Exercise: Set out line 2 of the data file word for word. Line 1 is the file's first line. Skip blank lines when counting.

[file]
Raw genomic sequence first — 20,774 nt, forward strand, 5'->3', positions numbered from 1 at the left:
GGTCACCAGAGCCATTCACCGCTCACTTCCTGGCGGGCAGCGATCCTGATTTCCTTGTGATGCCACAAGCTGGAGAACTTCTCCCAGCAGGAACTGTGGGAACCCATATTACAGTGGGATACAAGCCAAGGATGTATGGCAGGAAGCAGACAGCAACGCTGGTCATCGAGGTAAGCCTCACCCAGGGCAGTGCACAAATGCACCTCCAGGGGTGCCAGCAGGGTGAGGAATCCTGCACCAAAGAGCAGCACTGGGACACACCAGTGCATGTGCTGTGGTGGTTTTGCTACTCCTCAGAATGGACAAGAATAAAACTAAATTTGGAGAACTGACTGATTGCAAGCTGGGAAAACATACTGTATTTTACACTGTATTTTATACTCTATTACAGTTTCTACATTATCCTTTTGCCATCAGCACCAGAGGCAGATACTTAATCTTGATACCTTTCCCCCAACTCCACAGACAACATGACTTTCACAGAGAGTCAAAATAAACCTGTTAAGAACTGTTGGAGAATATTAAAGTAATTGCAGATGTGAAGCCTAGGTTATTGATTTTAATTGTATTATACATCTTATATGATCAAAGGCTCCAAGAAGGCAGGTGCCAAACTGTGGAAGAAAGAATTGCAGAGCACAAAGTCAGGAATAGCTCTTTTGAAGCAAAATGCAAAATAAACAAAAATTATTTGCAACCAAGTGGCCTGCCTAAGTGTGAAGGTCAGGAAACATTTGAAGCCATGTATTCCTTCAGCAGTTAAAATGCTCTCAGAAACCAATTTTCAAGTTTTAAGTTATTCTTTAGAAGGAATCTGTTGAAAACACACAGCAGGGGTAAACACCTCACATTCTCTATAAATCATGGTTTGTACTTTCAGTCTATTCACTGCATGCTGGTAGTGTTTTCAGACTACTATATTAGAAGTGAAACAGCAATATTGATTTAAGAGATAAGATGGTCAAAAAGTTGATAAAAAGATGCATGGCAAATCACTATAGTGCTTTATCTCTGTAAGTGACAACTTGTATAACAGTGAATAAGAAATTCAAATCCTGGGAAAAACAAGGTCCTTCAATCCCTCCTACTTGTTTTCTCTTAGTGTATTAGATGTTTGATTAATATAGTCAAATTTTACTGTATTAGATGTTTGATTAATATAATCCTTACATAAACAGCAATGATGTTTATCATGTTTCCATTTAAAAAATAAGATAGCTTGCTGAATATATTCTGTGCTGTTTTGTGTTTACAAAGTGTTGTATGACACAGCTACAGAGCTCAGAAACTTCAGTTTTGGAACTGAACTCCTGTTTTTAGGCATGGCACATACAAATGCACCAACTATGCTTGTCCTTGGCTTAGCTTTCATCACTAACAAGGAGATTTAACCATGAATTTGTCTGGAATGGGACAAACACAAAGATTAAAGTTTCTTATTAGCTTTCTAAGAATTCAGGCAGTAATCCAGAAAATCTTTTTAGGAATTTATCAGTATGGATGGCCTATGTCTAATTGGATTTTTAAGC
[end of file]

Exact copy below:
GGTCACCAGAGCCATTCACCGCTCACTTCCTGGCGGGCAGCGATCCTGATTTCCTTGTGATGCCACAAGCTGGAGAACTTCTCCCAGCAGGAACTGTGGGAACCCATATTACAGTGGGATACAAGCCAAGGATGTATGGCAGGAAGCAGACAGCAACGCTGGTCATCGAGGTAAGCCTCACCCAGGGCAGTGCACAAATGCACCTCCAGGGGTGCCAGCAGGGTGAGGAATCCTGCACCAAAGAGCAGCACTGGGACACACCAGTGCATGTGCTGTGGTGGTTTTGCTACTCCTCAGAATGGACAAGAATAAAACTAAATTTGGAGAACTGACTGATTGCAAGCTGGGAAAACATACTGTATTTTACACTGTATTTTATACTCTATTACAGTTTCTACATTATCCTTTTGCCATCAGCACCAGAGGCAGATACTTAATCTTGATACCTTTCCCCCAACTCCACAGACAACATGACTTTCACAGAGAGTCAAAATAAACCTGTTAAGAACTGTTGGAGAATATTAAAGTAATTGCAGATGTGAAGCCTAGGTTATTGATTTTAATTGTATTATACATCTTATATGATCAAAGGCTCCAAGAAGGCAGGTGCCAAACTGTGGAAGAAAGAATTGCAGAGCACAAAGTCAGGAATAGCTCTTTTGAAGCAAAATGCAAAATAAACAAAAATTATTTGCAACCAAGTGGCCTGCCTAAGTGTGAAGGTCAGGAAACATTTGAAGCCATGTATTCCTTCAGCAGTTAAAATGCTCTCAGAAACCAATTTTCAAGTTTTAAGTTATTCTTTAGAAGGAATCTGTTGAAAACACACAGCAGGGGTAAACACCTCACATTCTCTATAAATCATGGTTTGTACTTTCAGTCTATTCACTGCATGCTGGTAGTGTTTTCAGACTACTATATTAGAAGTGAAACAGCAATATTGATTTAAGAGATAAGATGGTCAAAAAGTTGATAAAAAGATGCATGGCAAATCACTATAGTGCTTTATCTCTGTAAGTGACAACTTGTATAACAGTGAATAAGAAATTCAAATCCTGGGAAAAACAAGGTCCTTCAATCCCTCCTACTTGTTTTCTCTTAGTGTATTAGATGTTTGATTAATATAGTCAAATTTTACTGTATTAGATGTTTGATTAATATAATCCTTACATAAACAGCAATGATGTTTATCATGTTTCCATTTAAAAAATAAGATAGCTTGCTGAATATATTCTGTGCTGTTTTGTGTTTACAAAGTGTTGTATGACACAGCTACAGAGCTCAGAAACTTCAGTTTTGGAACTGAACTCCTGTTTTTAGGCATGGCACATACAAATGCACCAACTATGCTTGTCCTTGGCTTAGCTTTCATCACTAACAAGGAGATTTAACCATGAATTTGTCTGGAATGGGACAAACACAAAGATTAAAGTTTCTTATTAGCTTTCTAAGAATTCAGGCAGTAATCCAGAAAATCTTTTTAGGAATTTATCAGTATGGATGGCCTATGTCTAATTGGATTTTTAAGC